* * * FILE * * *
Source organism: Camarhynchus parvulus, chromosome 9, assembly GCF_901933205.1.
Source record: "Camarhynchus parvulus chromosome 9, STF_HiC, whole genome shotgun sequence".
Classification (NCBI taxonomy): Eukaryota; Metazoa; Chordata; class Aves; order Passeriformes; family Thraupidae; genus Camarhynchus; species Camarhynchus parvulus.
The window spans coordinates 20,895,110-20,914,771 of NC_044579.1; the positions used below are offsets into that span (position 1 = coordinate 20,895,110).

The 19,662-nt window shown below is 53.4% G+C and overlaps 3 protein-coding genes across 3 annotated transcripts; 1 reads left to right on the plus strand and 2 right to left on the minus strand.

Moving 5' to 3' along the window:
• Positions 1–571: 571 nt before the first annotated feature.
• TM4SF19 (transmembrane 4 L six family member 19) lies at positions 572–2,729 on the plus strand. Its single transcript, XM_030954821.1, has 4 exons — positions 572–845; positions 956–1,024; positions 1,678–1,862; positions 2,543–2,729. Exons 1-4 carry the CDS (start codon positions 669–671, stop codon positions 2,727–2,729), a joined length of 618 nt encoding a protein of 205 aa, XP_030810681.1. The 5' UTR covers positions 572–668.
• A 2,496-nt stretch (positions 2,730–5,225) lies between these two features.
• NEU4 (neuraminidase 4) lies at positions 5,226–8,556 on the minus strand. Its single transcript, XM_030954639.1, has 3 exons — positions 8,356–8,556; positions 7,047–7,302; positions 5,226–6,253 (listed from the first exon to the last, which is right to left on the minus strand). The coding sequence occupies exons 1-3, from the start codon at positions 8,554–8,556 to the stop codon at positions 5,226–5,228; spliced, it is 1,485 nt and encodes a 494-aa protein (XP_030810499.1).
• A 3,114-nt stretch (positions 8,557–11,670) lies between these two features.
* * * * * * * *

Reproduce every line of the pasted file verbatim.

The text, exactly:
Source organism: Camarhynchus parvulus, chromosome 9, assembly GCF_901933205.1.
Source record: "Camarhynchus parvulus chromosome 9, STF_HiC, whole genome shotgun sequence".
Classification (NCBI taxonomy): Eukaryota; Metazoa; Chordata; class Aves; order Passeriformes; family Thraupidae; genus Camarhynchus; species Camarhynchus parvulus.
The window spans coordinates 20,895,110-20,914,771 of NC_044579.1; the positions used below are offsets into that span (position 1 = coordinate 20,895,110).

The 19,662-nt window shown below is 53.4% G+C and overlaps 3 protein-coding genes across 3 annotated transcripts; 1 reads left to right on the plus strand and 2 right to left on the minus strand.

Moving 5' to 3' along the window:
• Positions 1–571: 571 nt before the first annotated feature.
• TM4SF19 (transmembrane 4 L six family member 19) lies at positions 572–2,729 on the plus strand. Its single transcript, XM_030954821.1, has 4 exons — positions 572–845; positions 956–1,024; positions 1,678–1,862; positions 2,543–2,729. Exons 1-4 carry the CDS (start codon positions 669–671, stop codon positions 2,727–2,729), a joined length of 618 nt encoding a protein of 205 aa, XP_030810681.1. The 5' UTR covers positions 572–668.
• A 2,496-nt stretch (positions 2,730–5,225) lies between these two features.
• NEU4 (neuraminidase 4) lies at positions 5,226–8,556 on the minus strand. Its single transcript, XM_030954639.1, has 3 exons — positions 8,356–8,556; positions 7,047–7,302; positions 5,226–6,253 (listed from the first exon to the last, which is right to left on the minus strand). The coding sequence occupies exons 1-3, from the start codon at positions 8,554–8,556 to the stop codon at positions 5,226–5,228; spliced, it is 1,485 nt and encodes a 494-aa protein (XP_030810499.1).
• A 3,114-nt stretch (positions 8,557–11,670) lies between these two features.